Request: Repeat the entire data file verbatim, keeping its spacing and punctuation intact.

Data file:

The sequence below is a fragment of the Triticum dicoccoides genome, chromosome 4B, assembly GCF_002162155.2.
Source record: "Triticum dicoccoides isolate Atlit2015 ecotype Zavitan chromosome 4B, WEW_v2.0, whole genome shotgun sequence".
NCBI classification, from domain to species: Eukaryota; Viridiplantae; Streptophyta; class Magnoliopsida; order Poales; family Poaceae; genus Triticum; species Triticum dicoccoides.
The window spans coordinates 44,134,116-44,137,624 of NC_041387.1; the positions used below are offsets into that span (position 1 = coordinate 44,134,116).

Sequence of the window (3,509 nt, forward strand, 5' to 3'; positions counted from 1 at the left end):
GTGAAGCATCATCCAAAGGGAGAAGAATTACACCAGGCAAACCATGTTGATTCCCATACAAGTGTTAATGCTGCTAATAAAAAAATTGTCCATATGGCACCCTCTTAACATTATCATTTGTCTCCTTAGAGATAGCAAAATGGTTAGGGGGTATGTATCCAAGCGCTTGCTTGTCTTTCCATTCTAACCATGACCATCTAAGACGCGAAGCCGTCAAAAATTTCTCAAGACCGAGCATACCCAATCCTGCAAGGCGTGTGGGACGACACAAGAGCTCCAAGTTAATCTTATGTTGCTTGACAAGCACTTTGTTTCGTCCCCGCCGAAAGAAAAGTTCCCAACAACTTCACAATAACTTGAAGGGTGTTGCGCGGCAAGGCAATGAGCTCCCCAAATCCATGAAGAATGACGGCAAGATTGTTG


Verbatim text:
The sequence below is a fragment of the Triticum dicoccoides genome, chromosome 4B, assembly GCF_002162155.2.
Source record: "Triticum dicoccoides isolate Atlit2015 ecotype Zavitan chromosome 4B, WEW_v2.0, whole genome shotgun sequence".
NCBI classification, from domain to species: Eukaryota; Viridiplantae; Streptophyta; class Magnoliopsida; order Poales; family Poaceae; genus Triticum; species Triticum dicoccoides.
The window spans coordinates 44,134,116-44,137,624 of NC_041387.1; the positions used below are offsets into that span (position 1 = coordinate 44,134,116).

Sequence of the window (3,509 nt, forward strand, 5' to 3'; positions counted from 1 at the left end):
GTGAAGCATCATCCAAAGGGAGAAGAATTACACCAGGCAAACCATGTTGATTCCCATACAAGTGTTAATGCTGCTAATAAAAAAATTGTCCATATGGCACCCTCTTAACATTATCATTTGTCTCCTTAGAGATAGCAAAATGGTTAGGGGGTATGTATCCAAGCGCTTGCTTGTCTTTCCATTCTAACCATGACCATCTAAGACGCGAAGCCGTCAAAAATTTCTCAAGACCGAGCATACCCAATCCTGCAAGGCGTGTGGGACGACACAAGAGCTCCAAGTTAATCTTATGTTGCTTGACAAGCACTTTGTTTCGTCCCCGCCGAAAGAAAAGTTCCCAACAACTTCACAATAACTTGAAGGGTGTTGCGCGGCAAGGCAATGAGCTCCCCAAATCCATGAAGAATGACGGCAAGATTGTTG